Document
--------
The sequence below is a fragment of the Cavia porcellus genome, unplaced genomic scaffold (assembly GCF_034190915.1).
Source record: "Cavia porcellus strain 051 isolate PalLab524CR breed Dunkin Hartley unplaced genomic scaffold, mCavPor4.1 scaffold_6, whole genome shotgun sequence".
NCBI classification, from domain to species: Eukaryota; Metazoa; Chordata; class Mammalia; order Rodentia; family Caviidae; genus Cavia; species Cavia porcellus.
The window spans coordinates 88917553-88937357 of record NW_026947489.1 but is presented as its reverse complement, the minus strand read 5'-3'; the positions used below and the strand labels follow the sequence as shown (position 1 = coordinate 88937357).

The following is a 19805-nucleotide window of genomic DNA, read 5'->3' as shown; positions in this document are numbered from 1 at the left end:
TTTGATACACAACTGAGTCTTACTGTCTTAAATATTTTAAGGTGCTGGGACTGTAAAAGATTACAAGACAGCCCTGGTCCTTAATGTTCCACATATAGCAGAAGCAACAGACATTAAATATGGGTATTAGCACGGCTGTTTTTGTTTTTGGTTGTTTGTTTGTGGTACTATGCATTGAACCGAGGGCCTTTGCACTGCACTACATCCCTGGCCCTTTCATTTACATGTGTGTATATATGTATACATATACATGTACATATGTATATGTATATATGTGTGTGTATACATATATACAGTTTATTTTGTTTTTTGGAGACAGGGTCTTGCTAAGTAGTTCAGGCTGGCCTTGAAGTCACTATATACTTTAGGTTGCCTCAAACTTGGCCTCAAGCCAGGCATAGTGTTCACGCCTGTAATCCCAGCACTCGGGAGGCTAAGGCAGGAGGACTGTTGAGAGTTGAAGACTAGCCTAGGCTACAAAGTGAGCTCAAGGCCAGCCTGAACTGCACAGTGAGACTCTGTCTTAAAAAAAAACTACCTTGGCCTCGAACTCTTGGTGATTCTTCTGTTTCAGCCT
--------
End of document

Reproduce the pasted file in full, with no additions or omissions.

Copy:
The sequence below is a fragment of the Cavia porcellus genome, unplaced genomic scaffold (assembly GCF_034190915.1).
Source record: "Cavia porcellus strain 051 isolate PalLab524CR breed Dunkin Hartley unplaced genomic scaffold, mCavPor4.1 scaffold_6, whole genome shotgun sequence".
NCBI classification, from domain to species: Eukaryota; Metazoa; Chordata; class Mammalia; order Rodentia; family Caviidae; genus Cavia; species Cavia porcellus.
The window spans coordinates 88917553-88937357 of record NW_026947489.1 but is presented as its reverse complement, the minus strand read 5'-3'; the positions used below and the strand labels follow the sequence as shown (position 1 = coordinate 88937357).

The following is a 19805-nucleotide window of genomic DNA, read 5'->3' as shown; positions in this document are numbered from 1 at the left end:
TTTGATACACAACTGAGTCTTACTGTCTTAAATATTTTAAGGTGCTGGGACTGTAAAAGATTACAAGACAGCCCTGGTCCTTAATGTTCCACATATAGCAGAAGCAACAGACATTAAATATGGGTATTAGCACGGCTGTTTTTGTTTTTGGTTGTTTGTTTGTGGTACTATGCATTGAACCGAGGGCCTTTGCACTGCACTACATCCCTGGCCCTTTCATTTACATGTGTGTATATATGTATACATATACATGTACATATGTATATGTATATATGTGTGTGTATACATATATACAGTTTATTTTGTTTTTTGGAGACAGGGTCTTGCTAAGTAGTTCAGGCTGGCCTTGAAGTCACTATATACTTTAGGTTGCCTCAAACTTGGCCTCAAGCCAGGCATAGTGTTCACGCCTGTAATCCCAGCACTCGGGAGGCTAAGGCAGGAGGACTGTTGAGAGTTGAAGACTAGCCTAGGCTACAAAGTGAGCTCAAGGCCAGCCTGAACTGCACAGTGAGACTCTGTCTTAAAAAAAAACTACCTTGGCCTCGAACTCTTGGTGATTCTTCTGTTTCAGCCT